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"According to my bond": Intimacy and Attachment in Early Modernity

  • Author(s): Gadberry, Andrea Lauren
  • Advisor(s): Kahn, Victoria
  • et al.
Abstract

This dissertation studies the history of intimacy from late humanism through the Enlightenment by examining how the abstract concept of attachment becomes both a primary preoccupation and a crucial stumbling block in imagining subjectivity throughout the period. Examining a series of authors (Shakespeare, Descartes, Milton, and Rousseau) who ask what it would mean to be essentially without social ties, this project reveals the early modern period's ongoing conflict between a primary solitude associated with autonomy, isolation, and detachment and a primary sociality that assumes a natural order of attachments, bonds, and interdependence. This dissertation challenges the conventional story of the birth of "interiority" or "the invention of the human" with Shakespeare (or even Montaigne) by revealing a resistance to a conception of attachment that assumes inwardness; instead, it uncovers a more gradual historical shift in models of primary attachment from external to internal bonds, from attachments understood to occur outside the subject to those forged by an immanent or internal principle of relationship.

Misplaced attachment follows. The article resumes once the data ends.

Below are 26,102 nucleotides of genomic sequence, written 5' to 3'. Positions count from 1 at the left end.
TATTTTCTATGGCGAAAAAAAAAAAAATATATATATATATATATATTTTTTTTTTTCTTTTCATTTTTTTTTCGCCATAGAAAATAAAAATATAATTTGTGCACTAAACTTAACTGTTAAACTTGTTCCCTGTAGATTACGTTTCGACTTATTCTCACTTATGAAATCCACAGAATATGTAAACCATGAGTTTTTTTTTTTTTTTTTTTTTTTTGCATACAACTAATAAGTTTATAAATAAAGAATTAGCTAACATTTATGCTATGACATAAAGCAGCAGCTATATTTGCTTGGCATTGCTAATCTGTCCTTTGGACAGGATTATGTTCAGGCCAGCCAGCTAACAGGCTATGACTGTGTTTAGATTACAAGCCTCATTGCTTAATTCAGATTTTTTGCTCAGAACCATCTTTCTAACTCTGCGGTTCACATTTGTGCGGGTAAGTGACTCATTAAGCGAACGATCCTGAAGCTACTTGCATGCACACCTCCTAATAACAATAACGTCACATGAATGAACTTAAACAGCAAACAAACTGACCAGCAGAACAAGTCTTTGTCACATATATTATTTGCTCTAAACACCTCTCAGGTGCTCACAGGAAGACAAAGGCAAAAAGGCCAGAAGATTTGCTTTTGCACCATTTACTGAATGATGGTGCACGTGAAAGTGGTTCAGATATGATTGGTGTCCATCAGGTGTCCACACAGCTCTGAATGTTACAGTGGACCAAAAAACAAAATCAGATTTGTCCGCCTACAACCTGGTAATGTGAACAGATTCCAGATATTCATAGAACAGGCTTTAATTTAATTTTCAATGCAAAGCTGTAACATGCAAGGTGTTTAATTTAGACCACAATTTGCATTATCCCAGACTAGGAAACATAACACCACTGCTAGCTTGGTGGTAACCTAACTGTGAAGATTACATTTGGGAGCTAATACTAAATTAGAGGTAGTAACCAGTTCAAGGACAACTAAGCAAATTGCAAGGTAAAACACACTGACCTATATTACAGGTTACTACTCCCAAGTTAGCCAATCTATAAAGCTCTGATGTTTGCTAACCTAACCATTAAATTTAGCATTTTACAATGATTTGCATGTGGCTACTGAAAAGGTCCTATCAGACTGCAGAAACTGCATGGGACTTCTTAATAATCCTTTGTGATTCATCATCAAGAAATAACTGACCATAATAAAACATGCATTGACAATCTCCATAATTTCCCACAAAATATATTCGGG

Chapter one argues that Shakespeare's The Merchant of Venice and King Lear reveal a commitment to exteriority rather than the interiority so often attributed to Shakespeare as it attempts to conceal the fragility of social bonds and the ease with which they - and social life - can be destroyed. Chapter two examines Descartes' Meditations and locates in the defensive strategies of the meditator an attempt to evade the threats of attachment through a negotiation with poetics that leaves dependency precariously outside the self. Chapter three finds in Milton's Paradise Lost and Paradise Regained a turn to an immanent sociality in the figure of the Son; in Milton's monism, a principle of relation inheres in all matter, suggesting that even total isolation is attended by this principle of relation. Chapter four studies Rousseau's Émile and shows how the autonomy and even the solitude of the subject is secured by placing a relational principle around the subject's soul. Finally, a speculative coda turns to Kant to consider the legacy of solitude and autonomy in the Enlightenment's most famous moral philosopher.

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